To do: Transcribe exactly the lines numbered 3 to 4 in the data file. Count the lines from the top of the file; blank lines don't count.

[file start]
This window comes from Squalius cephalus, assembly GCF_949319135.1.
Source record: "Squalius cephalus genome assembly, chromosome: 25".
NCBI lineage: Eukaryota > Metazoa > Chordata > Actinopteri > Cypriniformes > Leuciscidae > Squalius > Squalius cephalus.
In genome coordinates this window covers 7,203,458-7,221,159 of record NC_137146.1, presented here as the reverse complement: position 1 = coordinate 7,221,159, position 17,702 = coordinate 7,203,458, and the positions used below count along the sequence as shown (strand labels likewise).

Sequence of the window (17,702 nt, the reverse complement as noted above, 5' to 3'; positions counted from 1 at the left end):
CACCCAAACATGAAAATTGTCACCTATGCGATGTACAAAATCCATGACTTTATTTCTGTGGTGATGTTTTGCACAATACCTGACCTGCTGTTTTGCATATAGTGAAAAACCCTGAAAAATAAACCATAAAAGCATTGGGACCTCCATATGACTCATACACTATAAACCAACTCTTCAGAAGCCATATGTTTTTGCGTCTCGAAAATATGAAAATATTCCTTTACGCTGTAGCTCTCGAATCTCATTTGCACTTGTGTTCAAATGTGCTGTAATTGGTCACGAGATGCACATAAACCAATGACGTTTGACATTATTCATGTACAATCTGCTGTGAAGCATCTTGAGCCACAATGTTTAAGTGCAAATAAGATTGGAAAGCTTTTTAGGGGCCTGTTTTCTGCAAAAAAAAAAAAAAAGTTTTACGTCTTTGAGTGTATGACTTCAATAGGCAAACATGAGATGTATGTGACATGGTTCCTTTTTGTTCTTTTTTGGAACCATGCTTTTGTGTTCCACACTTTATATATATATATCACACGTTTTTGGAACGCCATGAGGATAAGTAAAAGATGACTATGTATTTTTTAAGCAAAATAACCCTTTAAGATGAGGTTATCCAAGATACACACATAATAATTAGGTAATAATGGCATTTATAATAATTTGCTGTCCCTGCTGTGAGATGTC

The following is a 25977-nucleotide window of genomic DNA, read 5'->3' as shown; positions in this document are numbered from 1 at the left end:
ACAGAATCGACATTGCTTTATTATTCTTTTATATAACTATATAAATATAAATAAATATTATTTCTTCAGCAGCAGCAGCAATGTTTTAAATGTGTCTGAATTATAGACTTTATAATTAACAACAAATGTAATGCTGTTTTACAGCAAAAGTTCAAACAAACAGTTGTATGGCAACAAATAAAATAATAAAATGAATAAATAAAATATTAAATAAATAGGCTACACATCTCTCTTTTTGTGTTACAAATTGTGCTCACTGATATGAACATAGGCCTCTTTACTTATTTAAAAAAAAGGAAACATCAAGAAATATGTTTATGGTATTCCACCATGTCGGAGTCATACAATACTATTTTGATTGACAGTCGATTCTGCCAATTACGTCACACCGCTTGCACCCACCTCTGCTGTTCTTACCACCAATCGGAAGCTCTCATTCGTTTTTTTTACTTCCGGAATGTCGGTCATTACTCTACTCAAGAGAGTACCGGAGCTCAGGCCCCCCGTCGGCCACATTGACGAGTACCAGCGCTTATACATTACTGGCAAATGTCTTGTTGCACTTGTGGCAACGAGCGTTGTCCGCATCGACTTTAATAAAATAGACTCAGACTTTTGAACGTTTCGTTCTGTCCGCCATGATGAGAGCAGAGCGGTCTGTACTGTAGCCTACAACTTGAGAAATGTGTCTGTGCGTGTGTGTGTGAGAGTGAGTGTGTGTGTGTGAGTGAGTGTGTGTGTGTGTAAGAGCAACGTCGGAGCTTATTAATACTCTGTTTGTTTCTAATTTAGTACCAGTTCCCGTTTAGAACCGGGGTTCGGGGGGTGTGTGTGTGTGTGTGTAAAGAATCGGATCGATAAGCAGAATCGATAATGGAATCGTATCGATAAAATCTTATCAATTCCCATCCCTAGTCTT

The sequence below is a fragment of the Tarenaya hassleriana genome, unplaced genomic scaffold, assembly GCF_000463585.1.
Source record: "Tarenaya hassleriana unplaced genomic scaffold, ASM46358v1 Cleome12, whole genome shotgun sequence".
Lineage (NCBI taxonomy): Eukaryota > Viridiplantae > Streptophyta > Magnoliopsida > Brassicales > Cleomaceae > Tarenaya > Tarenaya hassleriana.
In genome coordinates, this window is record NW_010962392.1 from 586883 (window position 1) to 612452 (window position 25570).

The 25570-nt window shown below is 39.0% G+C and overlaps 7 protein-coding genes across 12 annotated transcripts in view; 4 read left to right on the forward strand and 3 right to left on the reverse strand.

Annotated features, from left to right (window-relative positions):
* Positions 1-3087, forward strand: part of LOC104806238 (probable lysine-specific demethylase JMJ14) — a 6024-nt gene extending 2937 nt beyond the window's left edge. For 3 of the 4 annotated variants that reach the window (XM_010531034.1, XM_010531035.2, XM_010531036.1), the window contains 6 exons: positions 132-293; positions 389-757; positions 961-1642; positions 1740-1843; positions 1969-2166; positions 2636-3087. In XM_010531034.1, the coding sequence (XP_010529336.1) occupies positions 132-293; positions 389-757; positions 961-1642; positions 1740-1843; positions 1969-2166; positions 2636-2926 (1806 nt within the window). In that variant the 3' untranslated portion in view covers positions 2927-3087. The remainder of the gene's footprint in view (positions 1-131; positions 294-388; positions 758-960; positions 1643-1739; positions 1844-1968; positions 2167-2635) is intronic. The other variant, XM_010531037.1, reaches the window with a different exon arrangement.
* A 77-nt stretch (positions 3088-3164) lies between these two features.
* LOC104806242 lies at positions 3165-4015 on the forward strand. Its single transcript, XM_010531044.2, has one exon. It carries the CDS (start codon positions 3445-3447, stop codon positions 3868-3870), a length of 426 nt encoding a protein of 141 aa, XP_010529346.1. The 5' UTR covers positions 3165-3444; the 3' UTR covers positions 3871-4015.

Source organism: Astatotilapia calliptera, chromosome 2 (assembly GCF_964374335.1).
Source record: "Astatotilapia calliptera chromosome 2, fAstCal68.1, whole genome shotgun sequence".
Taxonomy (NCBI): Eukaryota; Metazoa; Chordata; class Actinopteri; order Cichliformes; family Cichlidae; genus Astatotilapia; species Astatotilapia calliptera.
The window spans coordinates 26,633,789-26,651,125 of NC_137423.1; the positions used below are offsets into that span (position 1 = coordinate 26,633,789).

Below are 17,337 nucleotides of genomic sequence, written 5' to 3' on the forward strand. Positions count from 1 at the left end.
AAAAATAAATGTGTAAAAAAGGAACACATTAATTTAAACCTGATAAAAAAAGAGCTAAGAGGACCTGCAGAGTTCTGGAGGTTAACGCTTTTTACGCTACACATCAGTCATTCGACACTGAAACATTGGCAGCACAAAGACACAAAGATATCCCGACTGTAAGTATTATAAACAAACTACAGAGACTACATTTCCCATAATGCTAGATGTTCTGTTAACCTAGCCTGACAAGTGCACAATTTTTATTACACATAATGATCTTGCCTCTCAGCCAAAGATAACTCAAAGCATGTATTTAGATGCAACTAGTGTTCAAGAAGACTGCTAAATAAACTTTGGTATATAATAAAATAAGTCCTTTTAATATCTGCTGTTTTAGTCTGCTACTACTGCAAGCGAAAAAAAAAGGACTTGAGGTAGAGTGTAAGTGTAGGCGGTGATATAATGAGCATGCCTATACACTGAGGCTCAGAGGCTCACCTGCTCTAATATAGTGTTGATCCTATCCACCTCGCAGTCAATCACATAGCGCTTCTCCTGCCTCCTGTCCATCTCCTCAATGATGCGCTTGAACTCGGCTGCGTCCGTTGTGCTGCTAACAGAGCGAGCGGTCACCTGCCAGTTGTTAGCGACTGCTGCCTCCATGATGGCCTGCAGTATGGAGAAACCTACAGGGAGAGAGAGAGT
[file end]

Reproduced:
NCBI lineage: Eukaryota > Metazoa > Chordata > Actinopteri > Cypriniformes > Leuciscidae > Squalius > Squalius cephalus.
In genome coordinates this window covers 7,203,458-7,221,159 of record NC_137146.1, presented here as the reverse complement: position 1 = coordinate 7,221,159, position 17,702 = coordinate 7,203,458, and the positions used below count along the sequence as shown (strand labels likewise).